Canon 35mm f/2 IS



Sigma 35mm f/1.4 @ 1.4


Notice the Canon horizontal and vertical lines are very equal and even, while the Sigma shows much more astigmatism (this is true on multiple copies, not just the one used in the example). I’m not the world’s authority on such things, but this may well explain why some people are finding the Sigma’s bokeh (out-of-focus highlights) less attractive than the Canon’s. Hopefully some of the readers who are more bokeh knowledgeable than I will comment on this.

On the other hand, here’s one of the interesting advantages of being able to also test at infinity now. Below is a graph of MTF at various frequencies from the optical bench, so this is at infinity, rather than 12 feet like Imatest result above was. This shows the Sigma (on the left), with almost no astigmatism at infinity.

It will be interesting to see if bokeh appearance varies with shooting distance with that lens. It may not, of course, there are lots of other factors that contribute to bokeh.


Left to right: Sigma 35mm f/1.4, Canon 35mm f/1.4, Canon 35mm f/2 IS


Don’t ask me about the 35mm f/2 original version because I didn’t check it. I really do have stuff I’m supposed to do besides play with the testing equipment and new lenses.


I’m afraid this is a rather dull and boring post that doesn’t tell you anything you probably hadn’t already assumed. If you like to shoot 35mm and need Image Stabilization for the type of shooting you do, this will be a very nice lens and worth the money. Otherwise, you’re probably better off with something else.


Roger Cicala and Aaron Closz

December 2012


Author: Roger Cicala

I’m Roger and I am the founder of Hailed as one of the optic nerds here, I enjoy shooting collimated light through 30X microscope objectives in my spare time. When I do take real pictures I like using something different: a Medium format, or Pentax K1, or a Sony RX1R.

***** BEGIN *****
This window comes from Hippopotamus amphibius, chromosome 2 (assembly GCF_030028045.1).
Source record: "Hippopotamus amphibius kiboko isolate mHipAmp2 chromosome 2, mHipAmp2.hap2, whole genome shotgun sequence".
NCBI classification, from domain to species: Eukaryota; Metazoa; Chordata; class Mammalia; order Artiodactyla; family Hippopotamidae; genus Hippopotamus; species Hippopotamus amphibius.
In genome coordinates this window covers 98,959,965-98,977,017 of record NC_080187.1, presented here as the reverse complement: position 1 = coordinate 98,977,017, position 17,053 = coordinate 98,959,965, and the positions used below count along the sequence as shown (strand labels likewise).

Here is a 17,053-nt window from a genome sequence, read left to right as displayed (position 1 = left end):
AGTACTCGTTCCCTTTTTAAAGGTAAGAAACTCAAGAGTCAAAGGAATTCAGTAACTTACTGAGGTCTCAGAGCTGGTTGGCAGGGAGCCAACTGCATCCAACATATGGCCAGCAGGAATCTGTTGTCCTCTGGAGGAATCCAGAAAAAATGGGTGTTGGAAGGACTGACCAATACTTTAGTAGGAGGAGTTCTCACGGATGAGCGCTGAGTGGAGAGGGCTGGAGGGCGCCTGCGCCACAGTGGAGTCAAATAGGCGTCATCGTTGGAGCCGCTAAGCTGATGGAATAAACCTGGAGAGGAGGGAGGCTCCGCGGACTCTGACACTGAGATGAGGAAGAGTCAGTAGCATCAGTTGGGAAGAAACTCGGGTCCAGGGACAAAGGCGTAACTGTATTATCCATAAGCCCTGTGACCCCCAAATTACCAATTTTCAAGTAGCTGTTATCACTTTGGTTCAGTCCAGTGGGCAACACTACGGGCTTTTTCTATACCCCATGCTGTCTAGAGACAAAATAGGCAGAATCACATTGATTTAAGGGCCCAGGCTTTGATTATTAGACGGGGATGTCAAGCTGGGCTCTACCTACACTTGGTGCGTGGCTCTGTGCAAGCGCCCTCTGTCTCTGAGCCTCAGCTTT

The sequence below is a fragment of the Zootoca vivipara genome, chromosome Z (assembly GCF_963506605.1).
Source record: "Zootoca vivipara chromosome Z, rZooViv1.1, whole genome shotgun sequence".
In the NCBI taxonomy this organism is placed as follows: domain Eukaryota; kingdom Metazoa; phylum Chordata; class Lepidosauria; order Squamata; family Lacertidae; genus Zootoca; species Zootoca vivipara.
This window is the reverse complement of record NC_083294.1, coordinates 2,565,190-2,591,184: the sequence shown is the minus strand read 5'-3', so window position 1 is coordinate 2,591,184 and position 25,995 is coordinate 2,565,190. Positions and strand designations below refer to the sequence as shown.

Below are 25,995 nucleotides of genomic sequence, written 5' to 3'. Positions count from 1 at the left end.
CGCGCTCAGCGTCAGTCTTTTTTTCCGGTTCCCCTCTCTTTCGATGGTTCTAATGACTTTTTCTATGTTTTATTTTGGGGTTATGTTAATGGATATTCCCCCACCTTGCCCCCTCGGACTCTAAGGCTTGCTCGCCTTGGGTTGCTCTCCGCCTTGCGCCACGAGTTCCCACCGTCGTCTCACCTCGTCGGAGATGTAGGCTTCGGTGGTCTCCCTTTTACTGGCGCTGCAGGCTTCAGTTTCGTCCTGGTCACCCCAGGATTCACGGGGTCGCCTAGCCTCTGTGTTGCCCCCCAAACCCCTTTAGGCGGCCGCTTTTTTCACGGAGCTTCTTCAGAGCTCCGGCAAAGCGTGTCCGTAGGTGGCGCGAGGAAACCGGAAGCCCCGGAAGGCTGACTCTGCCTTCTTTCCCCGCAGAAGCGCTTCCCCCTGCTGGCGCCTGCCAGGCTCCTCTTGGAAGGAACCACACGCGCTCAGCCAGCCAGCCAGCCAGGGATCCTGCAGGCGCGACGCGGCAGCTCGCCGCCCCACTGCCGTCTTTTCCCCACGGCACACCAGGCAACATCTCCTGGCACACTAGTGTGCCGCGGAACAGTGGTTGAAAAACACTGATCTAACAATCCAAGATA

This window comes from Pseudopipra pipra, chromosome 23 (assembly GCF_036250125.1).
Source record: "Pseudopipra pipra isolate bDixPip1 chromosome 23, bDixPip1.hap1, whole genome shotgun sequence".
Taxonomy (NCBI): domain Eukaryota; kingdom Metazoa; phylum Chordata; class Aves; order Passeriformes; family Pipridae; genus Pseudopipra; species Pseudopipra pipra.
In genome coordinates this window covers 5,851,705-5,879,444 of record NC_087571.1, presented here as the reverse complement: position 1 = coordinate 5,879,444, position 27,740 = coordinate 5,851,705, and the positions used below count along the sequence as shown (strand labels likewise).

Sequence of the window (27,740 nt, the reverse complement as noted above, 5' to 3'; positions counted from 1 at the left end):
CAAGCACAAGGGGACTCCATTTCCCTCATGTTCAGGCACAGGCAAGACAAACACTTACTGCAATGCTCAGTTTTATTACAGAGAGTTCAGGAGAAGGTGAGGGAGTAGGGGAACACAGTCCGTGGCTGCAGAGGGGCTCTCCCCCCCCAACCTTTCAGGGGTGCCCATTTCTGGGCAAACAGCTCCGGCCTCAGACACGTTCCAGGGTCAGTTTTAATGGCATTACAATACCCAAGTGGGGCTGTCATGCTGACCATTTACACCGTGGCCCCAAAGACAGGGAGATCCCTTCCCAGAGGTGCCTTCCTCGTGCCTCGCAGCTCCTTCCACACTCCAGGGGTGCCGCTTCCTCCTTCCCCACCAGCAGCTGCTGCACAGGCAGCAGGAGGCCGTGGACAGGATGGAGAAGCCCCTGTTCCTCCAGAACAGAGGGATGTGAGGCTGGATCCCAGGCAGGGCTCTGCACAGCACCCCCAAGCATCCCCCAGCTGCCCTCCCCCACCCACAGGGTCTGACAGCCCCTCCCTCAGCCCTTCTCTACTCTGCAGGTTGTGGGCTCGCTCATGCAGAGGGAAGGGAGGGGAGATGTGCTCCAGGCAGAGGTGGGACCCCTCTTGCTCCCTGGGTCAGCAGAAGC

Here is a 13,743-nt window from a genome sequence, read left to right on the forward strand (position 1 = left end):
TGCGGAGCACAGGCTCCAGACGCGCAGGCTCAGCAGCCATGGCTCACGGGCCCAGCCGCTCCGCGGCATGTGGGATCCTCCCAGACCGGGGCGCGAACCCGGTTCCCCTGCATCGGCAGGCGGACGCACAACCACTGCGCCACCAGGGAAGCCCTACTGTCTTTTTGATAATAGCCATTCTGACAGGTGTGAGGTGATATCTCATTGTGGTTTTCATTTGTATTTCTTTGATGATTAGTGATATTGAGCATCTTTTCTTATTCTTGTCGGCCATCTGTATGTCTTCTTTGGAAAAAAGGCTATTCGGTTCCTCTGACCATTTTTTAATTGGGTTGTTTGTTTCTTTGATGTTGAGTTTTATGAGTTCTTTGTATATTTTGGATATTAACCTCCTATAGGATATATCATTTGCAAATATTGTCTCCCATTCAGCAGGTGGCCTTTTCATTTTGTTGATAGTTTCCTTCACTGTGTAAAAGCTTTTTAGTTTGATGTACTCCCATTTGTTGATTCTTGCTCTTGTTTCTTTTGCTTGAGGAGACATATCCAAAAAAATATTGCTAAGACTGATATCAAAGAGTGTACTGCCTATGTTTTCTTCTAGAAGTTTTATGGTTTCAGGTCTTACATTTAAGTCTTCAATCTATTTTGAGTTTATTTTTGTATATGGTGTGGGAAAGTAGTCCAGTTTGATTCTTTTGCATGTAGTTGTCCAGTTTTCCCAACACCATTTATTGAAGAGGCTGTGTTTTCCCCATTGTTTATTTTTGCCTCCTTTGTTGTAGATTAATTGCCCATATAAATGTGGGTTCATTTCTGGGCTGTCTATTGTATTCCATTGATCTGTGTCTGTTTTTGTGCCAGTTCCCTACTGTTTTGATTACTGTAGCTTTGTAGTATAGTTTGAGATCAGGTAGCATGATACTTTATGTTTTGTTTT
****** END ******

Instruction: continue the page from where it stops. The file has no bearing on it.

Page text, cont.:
Posted in New Items
  • Really great work. Thanks you sharing this good post with us.

  • Ramon

    Sold! (On the Canon 35mm f2 non IS). Corner sharpness is a bourgeois concept! (Paraphrasing H.C. Bresson)

  • > We’d found the previous members, the Canon 24mm f/2.8 IS and Canon 28mm f/2.8 IS good lenses at premium prices.

    The premium price that Canon is charging for their new lenses does trouble me, but …

    My speculation is that a next-generation of Canon high-resoluiton DSLR sensors will finally out-resolve the older existing lenses. My understanding is that the Nikon D800 demands premium glass, or “why bother”?

    My Canon 5dm2 is pretty happy with Samyang primes, but they might be a “bottle-neck” with a 50mpx f.f.

    Gosh, just scaling up the 4-year old sensor technoligy in the 7D results in mid-40’s mpx. Can anyone say … “18nm microlithography feature lines” …

  • Amin Sabet

    As a follow up to my last comment, here is a bokeh comparison between my Sigma 35 and my brother’s Summilux-M 35 FLE (latest version):

  • Amin Sabet

    Roger, thanks for sharing an excellent test. It’s a real pleasure to see a site test several copies of each lens!

    (IMO) there is no way to confidently draw any conclusion about bokeh without comparing photos of the same subjects taken by different lenses under the same circumstances in side-by-side testing.

    Such controlled tests of the Sigma 35/1.4 and Canon 35/1.4 show (IMO) nicer-looking blur for the Sigma. Here is one such comparison:

    I’m guessing that the reason “people say” the Canon lenses have nicer bokeh is the same reason why Leica lenses are “smooth” and Voigtlander lenses are “harsh” until proven otherwise. People want to feel like they get what they’re paying for.

  • Nancy Young just threw up a commercial on your site.

  • Now one of the best Canon lens for everyday photography is the Canon EF-S 17-55 mm f/2.8 IS USM lens: They come with a focal length of 17-55 mm and f2.8 aperture size. The lens mount is compatible with Canon EF-S, which means that it is aimed at cropped body cameras. You get anti-shake, there is an USM auto-focus motor and the filter thread is 77 mm. With a weight of 645 grams, this is not exactly light, but it is exceptional when it comes to everyday photography.

  • Roger, I just gave your site a little more traffic with this article attached to a flickr group. If you’d like me to unpost I will.
    -Erik’s brother.

  • I laughed so hard upon reading RokiBowYang lol

  • Agung Semara

    RokiBowYang…I just love the name

  • Tony

    If you’re into sharpness get the Sigma, if you’re into a smoother bokeh get the 35L. I’ve tested both and while the Sigma is sharper, it’s bokeh is more nervous at wider shots than the Canon..

  • Roger Cicala


    I’m very excited to have it for a lot of reasons. But won’t be using it in great detail until I learn it better. When we have the kind of comparisons and groupings with multiple copies I’ll be more comfortable. In theory, that is what the x-axis is, but I don’t have the system calibrated well enough to be certain the numbers are accurate yet. But that is my read, also, and I think the numbers, so far, are making sense.


  • Roger Cicala